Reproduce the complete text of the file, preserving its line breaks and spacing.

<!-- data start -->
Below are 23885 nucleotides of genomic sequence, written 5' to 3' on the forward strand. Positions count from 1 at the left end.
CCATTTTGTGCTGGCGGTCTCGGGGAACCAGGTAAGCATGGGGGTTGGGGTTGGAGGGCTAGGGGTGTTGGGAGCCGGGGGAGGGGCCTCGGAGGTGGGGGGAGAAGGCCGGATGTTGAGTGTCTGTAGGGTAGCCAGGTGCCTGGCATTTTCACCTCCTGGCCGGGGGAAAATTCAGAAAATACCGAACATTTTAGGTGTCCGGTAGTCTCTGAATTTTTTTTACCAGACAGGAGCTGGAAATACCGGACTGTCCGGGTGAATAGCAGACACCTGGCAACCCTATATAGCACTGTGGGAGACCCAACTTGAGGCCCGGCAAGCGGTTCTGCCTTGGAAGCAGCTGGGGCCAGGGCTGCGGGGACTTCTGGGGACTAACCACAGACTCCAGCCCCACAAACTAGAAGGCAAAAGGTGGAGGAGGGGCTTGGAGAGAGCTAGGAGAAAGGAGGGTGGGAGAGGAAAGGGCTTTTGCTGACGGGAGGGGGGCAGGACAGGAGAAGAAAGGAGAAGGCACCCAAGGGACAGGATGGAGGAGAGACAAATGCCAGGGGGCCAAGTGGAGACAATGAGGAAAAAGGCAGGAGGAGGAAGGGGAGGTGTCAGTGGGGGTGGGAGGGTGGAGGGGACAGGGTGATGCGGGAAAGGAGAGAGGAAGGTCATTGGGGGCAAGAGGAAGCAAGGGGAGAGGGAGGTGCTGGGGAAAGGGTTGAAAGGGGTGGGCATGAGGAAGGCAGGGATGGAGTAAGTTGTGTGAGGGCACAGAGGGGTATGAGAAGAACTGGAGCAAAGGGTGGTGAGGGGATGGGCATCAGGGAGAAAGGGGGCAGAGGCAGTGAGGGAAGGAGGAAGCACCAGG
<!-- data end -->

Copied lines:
Below are 23885 nucleotides of genomic sequence, written 5' to 3' on the forward strand. Positions count from 1 at the left end.
CCATTTTGTGCTGGCGGTCTCGGGGAACCAGGTAAGCATGGGGGTTGGGGTTGGAGGGCTAGGGGTGTTGGGAGCCGGGGGAGGGGCCTCGGAGGTGGGGGGAGAAGGCCGGATGTTGAGTGTCTGTAGGGTAGCCAGGTGCCTGGCATTTTCACCTCCTGGCCGGGGGAAAATTCAGAAAATACCGAACATTTTAGGTGTCCGGTAGTCTCTGAATTTTTTTTACCAGACAGGAGCTGGAAATACCGGACTGTCCGGGTGAATAGCAGACACCTGGCAACCCTATATAGCACTGTGGGAGACCCAACTTGAGGCCCGGCAAGCGGTTCTGCCTTGGAAGCAGCTGGGGCCAGGGCTGCGGGGACTTCTGGGGACTAACCACAGACTCCAGCCCCACAAACTAGAAGGCAAAAGGTGGAGGAGGGGCTTGGAGAGAGCTAGGAGAAAGGAGGGTGGGAGAGGAAAGGGCTTTTGCTGACGGGAGGGGGGCAGGACAGGAGAAGAAAGGAGAAGGCACCCAAGGGACAGGATGGAGGAGAGACAAATGCCAGGGGGCCAAGTGGAGACAATGAGGAAAAAGGCAGGAGGAGGAAGGGGAGGTGTCAGTGGGGGTGGGAGGGTGGAGGGGACAGGGTGATGCGGGAAAGGAGAGAGGAAGGTCATTGGGGGCAAGAGGAAGCAAGGGGAGAGGGAGGTGCTGGGGAAAGGGTTGAAAGGGGTGGGCATGAGGAAGGCAGGGATGGAGTAAGTTGTGTGAGGGCACAGAGGGGTATGAGAAGAACTGGAGCAAAGGGTGGTGAGGGGATGGGCATCAGGGAGAAAGGGGGCAGAGGCAGTGAGGGAAGGAGGAAGCACCAGG